For patients with musculoskeletal disorders, conventional non-steroidal antiinflammatory drugs (NSAIDs) form mainstay of clinical care. However, well-established limitations of NSAIDs include the risk causing significant injury to the upper gastrointestinal tract (GIT). The annualized incidence rate of symptomatic ulcers and ulcer complications in NSAID users ranges from 2 to 4%. It has been proposed that COX-2 inhibitors result in antiinflammatory and analgesic properties similar to what can be achieved with conventional NSAIDs. However, by sparing COX-1 activity; selective COX-2 inhibitors have greatly reduced toxicity, particularly, in GIT. Although, it seems quite clear that the COX-2 inhibitors are safer compared with other NSAIDs in high doses with regard to GI damage, it still remains an open question whether they are safer than other NSAIDs (in ordinary doses) such as ibuprofen 400 mg three times per day. Concerns have been raised from limited experimental studies that coxibs exacerbate inflammatory conditions in GIT as well as delay ulcer healing.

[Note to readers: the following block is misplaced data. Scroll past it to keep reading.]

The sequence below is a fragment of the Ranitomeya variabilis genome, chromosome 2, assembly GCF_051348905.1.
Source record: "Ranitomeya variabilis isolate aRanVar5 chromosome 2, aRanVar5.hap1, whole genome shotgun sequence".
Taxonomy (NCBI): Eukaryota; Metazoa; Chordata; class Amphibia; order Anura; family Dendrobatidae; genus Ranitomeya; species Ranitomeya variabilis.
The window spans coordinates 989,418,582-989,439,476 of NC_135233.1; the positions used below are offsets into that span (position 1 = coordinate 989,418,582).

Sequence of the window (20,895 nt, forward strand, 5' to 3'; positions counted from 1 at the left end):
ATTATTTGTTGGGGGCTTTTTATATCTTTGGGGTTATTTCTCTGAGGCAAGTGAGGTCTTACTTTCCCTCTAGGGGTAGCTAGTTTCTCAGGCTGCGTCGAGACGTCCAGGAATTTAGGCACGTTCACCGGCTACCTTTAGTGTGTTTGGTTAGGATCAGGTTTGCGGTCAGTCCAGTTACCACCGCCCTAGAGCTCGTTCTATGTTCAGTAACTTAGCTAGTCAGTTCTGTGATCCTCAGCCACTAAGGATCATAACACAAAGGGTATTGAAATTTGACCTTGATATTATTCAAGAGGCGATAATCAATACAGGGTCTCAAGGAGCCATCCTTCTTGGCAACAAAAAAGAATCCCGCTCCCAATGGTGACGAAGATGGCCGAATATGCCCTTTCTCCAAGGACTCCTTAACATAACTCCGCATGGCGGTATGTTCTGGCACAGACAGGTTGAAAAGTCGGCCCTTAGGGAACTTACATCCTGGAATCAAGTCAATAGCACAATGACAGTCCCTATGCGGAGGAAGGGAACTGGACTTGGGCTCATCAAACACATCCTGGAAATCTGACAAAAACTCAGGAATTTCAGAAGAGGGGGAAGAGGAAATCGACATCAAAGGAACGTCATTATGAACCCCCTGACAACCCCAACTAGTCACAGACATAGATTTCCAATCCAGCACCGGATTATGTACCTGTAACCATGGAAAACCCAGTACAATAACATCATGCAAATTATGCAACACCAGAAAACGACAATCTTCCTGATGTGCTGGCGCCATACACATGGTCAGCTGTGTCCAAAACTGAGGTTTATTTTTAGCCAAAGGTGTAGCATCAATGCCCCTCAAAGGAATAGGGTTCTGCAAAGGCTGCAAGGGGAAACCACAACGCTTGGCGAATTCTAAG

Established adverse effects of conventional NSAIDs might have accounted for such a high frequency of rofecoxib (30.4%) and valdecoxib (18%) prescription in our study. Moreover rofecoxib was more commonly prescribed in older patients with osteoarthritis. In younger patients diclofenac accounted for most of prescriptions. In a study conducted in elderly population with arthritis, patients receiving conventional NSAIDS had higher rates of GI events. This justifies the higher use of coxibs in elderly patients in our study. Another interesting observation was a low frequency of prescription of nimesulide (6.3%). A wide publicity generated by controversy over the adverse drug reactions of nimesulide such as hepatotoxicity probably accounted for the above pattern.